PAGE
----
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Lodi vet operates on 300-pound Bengal tiger


A tiger escape was narrowly averted Monday in an industrial area on North Sacramento Street in Lodi.

A 300-pound white Bengal tiger named Twix was being operated on at Arbor Pet Clinic by veterinarian Richard Turner, but the larger-than-house-size feline became just a little bit scared when the anesthesia started to wear off.

Handlers were able to get a grasp on the animal and safely move it back to the trailer that transported her to Turner’s office.

The 3-year-old female was driven from Cave Junction, Ore., by owner Robert Ringo to have a lump removed from her lower neck to determine if it was cancerous. Ringo is the owner of an endangered animal sanctuary.

The biopsy results are due back later this week.

Veterinarian Richard Turner closes the tiger’s wound
Lodi veterinarian Richard Turner sutures Twix’s wound Monday after removing a tumor from the 300-pound tiger’s neck. (Jerry R. Tyson/News-Sentinel)

It took nine people to assist Turner with Monday’s operation, complete with a catheter, intravenous line, oxygen mask and makeshift operating table jury-rigged from an old bedspread and foam padding.

The tiger’s handlers and even the office receptionist were brought in to calm the animal and check vital signs throughout the 45-minute procedure.

It wasn’t Turner’s first time operating on a wild animal.

In fact, the veterinarian estimates he’s worked on at least 50 tigers — and that doesn’t count the numerous bears, lions and elephants he’s treated. He’s also worked on everything from pot-bellied pigs to exotic birds in his 25-year career.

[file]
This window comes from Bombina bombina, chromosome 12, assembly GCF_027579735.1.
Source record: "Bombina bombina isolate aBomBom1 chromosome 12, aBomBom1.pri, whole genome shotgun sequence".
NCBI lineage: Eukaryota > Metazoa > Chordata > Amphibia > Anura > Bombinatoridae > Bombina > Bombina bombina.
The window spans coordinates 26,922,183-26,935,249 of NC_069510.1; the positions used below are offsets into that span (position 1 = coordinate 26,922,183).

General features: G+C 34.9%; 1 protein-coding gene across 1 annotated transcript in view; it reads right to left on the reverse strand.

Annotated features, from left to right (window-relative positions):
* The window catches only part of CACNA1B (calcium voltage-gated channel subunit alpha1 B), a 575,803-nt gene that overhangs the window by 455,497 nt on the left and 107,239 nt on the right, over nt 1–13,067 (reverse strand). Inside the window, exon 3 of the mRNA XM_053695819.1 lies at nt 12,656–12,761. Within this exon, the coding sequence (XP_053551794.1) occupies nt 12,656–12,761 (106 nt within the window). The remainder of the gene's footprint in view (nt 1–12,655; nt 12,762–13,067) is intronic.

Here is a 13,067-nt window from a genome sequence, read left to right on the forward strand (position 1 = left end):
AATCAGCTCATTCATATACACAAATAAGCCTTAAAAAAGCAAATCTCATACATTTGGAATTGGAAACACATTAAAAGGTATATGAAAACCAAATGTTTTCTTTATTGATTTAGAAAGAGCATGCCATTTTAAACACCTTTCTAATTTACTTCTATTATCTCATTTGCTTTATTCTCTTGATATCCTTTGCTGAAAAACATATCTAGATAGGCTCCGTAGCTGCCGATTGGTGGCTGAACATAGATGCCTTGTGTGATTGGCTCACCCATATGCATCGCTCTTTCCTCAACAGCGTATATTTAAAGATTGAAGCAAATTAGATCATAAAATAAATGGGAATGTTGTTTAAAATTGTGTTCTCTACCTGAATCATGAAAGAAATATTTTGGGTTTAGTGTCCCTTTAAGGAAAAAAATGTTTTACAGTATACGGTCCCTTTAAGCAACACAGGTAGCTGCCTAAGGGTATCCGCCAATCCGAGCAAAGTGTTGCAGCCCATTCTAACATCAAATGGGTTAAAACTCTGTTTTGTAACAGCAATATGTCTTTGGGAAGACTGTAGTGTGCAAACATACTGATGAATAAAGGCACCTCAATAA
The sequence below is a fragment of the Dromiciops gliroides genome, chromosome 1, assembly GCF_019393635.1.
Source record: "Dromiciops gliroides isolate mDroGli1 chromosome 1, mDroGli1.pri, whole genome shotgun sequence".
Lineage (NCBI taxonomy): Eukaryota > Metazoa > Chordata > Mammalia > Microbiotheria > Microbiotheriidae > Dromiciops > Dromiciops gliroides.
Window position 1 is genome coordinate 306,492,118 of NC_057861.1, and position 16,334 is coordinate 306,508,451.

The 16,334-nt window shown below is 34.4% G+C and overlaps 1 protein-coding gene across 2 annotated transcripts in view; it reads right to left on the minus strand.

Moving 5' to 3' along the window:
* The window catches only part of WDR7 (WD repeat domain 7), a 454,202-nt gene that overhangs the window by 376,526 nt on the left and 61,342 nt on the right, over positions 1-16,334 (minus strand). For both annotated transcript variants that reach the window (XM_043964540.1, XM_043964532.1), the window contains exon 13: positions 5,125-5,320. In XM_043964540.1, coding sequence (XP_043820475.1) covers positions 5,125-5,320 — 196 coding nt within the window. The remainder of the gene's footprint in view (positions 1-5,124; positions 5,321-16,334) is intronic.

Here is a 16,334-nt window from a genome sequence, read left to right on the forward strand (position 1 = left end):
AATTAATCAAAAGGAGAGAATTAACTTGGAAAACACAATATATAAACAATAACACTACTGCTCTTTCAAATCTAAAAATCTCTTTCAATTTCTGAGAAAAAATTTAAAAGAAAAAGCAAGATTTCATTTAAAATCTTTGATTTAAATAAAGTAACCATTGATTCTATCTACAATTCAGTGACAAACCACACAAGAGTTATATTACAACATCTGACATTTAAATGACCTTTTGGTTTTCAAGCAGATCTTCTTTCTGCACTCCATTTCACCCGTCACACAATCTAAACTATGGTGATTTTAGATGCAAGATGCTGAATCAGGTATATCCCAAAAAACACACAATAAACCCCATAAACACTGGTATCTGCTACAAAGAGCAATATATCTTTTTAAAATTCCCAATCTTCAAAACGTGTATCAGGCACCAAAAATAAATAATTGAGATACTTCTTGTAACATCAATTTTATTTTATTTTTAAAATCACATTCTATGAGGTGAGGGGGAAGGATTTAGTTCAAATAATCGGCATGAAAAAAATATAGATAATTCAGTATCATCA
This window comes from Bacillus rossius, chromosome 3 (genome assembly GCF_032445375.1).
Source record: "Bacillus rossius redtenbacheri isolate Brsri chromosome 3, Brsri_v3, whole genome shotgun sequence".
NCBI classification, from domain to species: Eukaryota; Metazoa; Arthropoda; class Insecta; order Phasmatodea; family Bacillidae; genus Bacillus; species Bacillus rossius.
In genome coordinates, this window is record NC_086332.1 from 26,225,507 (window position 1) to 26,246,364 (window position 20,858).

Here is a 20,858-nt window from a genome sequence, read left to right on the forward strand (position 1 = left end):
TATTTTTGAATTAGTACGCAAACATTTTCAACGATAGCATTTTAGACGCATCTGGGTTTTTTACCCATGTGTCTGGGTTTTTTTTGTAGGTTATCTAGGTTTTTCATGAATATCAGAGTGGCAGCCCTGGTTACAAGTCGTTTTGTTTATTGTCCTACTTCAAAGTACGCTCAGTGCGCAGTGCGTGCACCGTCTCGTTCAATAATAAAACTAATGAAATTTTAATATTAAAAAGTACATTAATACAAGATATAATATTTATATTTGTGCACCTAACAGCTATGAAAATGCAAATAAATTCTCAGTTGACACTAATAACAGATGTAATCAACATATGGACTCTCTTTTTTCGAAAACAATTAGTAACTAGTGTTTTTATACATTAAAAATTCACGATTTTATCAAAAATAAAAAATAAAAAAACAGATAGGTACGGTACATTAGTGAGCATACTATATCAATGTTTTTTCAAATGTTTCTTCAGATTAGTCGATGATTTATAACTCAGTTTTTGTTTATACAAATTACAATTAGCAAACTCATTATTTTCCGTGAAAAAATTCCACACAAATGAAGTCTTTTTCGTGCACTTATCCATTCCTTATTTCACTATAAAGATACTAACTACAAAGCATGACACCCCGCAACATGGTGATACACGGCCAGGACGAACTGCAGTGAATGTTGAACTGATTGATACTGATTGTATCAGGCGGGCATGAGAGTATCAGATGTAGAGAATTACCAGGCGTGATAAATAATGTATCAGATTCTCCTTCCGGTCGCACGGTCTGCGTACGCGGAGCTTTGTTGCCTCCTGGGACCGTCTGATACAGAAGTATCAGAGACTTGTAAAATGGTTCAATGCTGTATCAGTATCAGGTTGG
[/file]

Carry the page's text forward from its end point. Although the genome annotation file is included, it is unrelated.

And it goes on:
On Monday, though, it took more than an hour to completely put Twix to sleep. After that, Turner said it was easy.

Clad in khakis and white tennis shoes, he cut open the tiger’s skin and removed the mass located near the animal’s neck muscle before using a needle and thread to stitch the gaping hole in her back.

All this was being done while one assistant checked the tiger’s heartbeat and breathing patterns and another administered oxygen through a makeshift mask created from a 1-gallon plastic milk jug.

And, it all went off without a hitch — that was until the animal started to come out of anesthesia. A groggy Twix then jumped off the mobile gurney before thrashing about and even letting out a muffled growl while its handlers were attempting to put her back into a cage to go home.

“I knew I could hold her because she didn’t have all of her vitals back yet,” Turner said. He added that it was planned that way so the animal would be alert on her eight-hour ride back to Oregon.

Twix lives at the Wildwood Endangered Animal Sanctuary which was started in 1994 by Robert Ringo, and his wife, Bonnie. The non-profit organization is now home to 22 exotic large animals.

They are often taken from stressed, abusive, and at times even deadly environments, similar to the efforts of Galt’s Performing Animal Welfare Society (PAWS). Turner also works extensively with that agency.

Twix’s parents were rescued by Ringo in Florida.

When the lump on their daughter’s neck started to grow, Robert Ringo said Turner was the only doctor available to perform such a surgery.

“I couldn’t get anybody in Oregon,” Ringo added.

So, with the help of a former University of California, Davis Medical Center doctor, he loaded Twix into a straw-laden wire enclosure inside a horse trailer and hauled her to Lodi.

“She was a nice cat,” Turner said.

The veterinarian takes great care with the large animals.

“It took me some time to get used to the big cats,” he said. “I’ve always got to be careful, but I’m more concerned about giving them too much anesthetic.”

To put a domestic house cat down, for example, it takes 10 to 15 minutes, a one liter bag of anesthetic and a 3-mm trachea tube.

Twix, on the other hand, needed 5 liters and a 14-mm tube.

Following the $570 surgery, Turner was busy going through post-operative care with the tiger’s caregivers.

And Twix, still a little sleepy, was on her way back home.

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